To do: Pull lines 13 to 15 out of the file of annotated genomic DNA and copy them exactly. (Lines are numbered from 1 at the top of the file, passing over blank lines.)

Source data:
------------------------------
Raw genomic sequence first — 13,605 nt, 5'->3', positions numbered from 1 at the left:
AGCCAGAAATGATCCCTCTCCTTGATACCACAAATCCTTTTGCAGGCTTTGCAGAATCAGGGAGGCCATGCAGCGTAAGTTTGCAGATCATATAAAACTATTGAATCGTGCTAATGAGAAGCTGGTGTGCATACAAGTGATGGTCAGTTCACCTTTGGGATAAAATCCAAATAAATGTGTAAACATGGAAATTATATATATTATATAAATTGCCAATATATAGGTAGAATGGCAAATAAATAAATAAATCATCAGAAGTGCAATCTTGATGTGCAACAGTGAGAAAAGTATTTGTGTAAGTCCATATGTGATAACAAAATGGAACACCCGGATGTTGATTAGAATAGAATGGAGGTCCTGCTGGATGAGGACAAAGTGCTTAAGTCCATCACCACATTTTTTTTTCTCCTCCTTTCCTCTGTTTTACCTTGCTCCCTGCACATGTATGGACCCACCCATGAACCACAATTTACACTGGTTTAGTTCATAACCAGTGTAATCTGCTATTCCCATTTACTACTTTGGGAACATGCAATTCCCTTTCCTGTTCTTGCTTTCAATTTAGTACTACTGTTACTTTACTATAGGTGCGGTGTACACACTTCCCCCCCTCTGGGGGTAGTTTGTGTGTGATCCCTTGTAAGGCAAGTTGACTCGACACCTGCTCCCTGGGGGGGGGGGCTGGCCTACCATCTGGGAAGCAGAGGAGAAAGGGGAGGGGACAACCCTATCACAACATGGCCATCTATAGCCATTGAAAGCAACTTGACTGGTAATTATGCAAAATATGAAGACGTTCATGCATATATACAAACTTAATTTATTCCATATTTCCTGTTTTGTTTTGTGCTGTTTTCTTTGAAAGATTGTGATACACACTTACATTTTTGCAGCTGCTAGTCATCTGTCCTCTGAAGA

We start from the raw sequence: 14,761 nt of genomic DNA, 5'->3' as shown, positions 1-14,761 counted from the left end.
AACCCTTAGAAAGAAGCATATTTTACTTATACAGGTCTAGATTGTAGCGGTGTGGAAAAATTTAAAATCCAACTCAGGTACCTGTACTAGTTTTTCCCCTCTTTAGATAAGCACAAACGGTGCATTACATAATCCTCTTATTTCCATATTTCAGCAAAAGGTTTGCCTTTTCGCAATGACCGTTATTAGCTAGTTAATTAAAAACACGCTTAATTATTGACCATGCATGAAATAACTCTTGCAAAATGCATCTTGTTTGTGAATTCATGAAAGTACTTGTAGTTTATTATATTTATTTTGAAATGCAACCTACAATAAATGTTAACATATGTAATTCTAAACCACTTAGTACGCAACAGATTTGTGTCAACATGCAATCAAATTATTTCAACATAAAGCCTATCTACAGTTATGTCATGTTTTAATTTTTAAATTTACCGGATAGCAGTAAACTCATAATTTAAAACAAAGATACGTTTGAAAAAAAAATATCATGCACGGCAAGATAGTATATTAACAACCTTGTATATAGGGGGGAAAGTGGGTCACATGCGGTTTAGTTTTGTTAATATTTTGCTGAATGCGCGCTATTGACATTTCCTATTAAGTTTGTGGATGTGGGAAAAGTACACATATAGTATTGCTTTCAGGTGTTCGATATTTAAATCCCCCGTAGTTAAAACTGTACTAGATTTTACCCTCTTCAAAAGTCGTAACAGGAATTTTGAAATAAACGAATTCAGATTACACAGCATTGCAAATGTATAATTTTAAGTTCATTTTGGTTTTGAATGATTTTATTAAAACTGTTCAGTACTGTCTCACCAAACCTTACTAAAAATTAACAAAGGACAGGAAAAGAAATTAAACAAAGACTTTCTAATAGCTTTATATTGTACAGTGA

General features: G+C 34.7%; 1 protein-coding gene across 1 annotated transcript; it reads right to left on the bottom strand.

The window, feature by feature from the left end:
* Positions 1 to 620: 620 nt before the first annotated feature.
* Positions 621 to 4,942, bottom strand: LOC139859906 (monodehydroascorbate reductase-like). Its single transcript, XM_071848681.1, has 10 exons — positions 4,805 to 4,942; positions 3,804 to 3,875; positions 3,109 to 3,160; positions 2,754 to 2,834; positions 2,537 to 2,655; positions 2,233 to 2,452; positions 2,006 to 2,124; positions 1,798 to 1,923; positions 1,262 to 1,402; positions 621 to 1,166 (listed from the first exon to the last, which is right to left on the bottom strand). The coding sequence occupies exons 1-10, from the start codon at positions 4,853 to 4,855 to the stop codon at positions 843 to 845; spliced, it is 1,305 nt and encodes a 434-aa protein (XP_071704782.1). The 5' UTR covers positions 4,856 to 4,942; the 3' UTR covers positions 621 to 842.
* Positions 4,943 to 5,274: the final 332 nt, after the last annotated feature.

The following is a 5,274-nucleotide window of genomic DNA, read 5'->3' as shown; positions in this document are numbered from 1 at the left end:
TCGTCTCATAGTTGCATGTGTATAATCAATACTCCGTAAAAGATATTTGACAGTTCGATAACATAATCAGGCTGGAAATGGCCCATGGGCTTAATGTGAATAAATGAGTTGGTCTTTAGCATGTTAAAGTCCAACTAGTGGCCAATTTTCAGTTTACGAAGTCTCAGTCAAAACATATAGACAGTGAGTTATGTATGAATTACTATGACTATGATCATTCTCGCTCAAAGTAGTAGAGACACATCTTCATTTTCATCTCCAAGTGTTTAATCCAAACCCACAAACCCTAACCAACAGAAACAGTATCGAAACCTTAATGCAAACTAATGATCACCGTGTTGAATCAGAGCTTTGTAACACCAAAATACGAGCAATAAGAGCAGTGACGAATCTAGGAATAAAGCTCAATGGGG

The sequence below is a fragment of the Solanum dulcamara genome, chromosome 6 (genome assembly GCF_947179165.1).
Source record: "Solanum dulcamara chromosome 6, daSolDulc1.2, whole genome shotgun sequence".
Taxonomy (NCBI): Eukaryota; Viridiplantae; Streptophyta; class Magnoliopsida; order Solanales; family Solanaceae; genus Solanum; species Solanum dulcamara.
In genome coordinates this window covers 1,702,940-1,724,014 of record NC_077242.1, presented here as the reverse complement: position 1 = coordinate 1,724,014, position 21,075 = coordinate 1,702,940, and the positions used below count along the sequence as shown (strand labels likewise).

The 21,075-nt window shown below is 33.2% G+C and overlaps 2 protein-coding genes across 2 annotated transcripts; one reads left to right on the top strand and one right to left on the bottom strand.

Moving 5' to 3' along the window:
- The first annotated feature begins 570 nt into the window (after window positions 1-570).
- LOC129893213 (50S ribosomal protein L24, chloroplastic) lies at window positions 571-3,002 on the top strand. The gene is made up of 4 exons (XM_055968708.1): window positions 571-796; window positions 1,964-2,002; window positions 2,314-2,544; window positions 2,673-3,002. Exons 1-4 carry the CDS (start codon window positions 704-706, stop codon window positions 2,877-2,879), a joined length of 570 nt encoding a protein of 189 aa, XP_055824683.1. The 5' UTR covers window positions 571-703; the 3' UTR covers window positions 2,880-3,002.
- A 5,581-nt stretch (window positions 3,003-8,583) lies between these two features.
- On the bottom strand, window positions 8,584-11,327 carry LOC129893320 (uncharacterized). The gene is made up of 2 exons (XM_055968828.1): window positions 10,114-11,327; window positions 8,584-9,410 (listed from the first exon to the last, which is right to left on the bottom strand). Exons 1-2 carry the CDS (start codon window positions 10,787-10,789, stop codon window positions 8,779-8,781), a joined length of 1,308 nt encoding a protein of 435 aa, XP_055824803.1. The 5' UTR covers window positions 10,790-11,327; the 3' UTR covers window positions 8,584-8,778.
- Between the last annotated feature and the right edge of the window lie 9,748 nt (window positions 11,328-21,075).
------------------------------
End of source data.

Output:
Source record: "Solanum dulcamara chromosome 6, daSolDulc1.2, whole genome shotgun sequence".
Taxonomy (NCBI): Eukaryota; Viridiplantae; Streptophyta; class Magnoliopsida; order Solanales; family Solanaceae; genus Solanum; species Solanum dulcamara.
In genome coordinates this window covers 1,702,940-1,724,014 of record NC_077242.1, presented here as the reverse complement: position 1 = coordinate 1,724,014, position 21,075 = coordinate 1,702,940, and the positions used below count along the sequence as shown (strand labels likewise).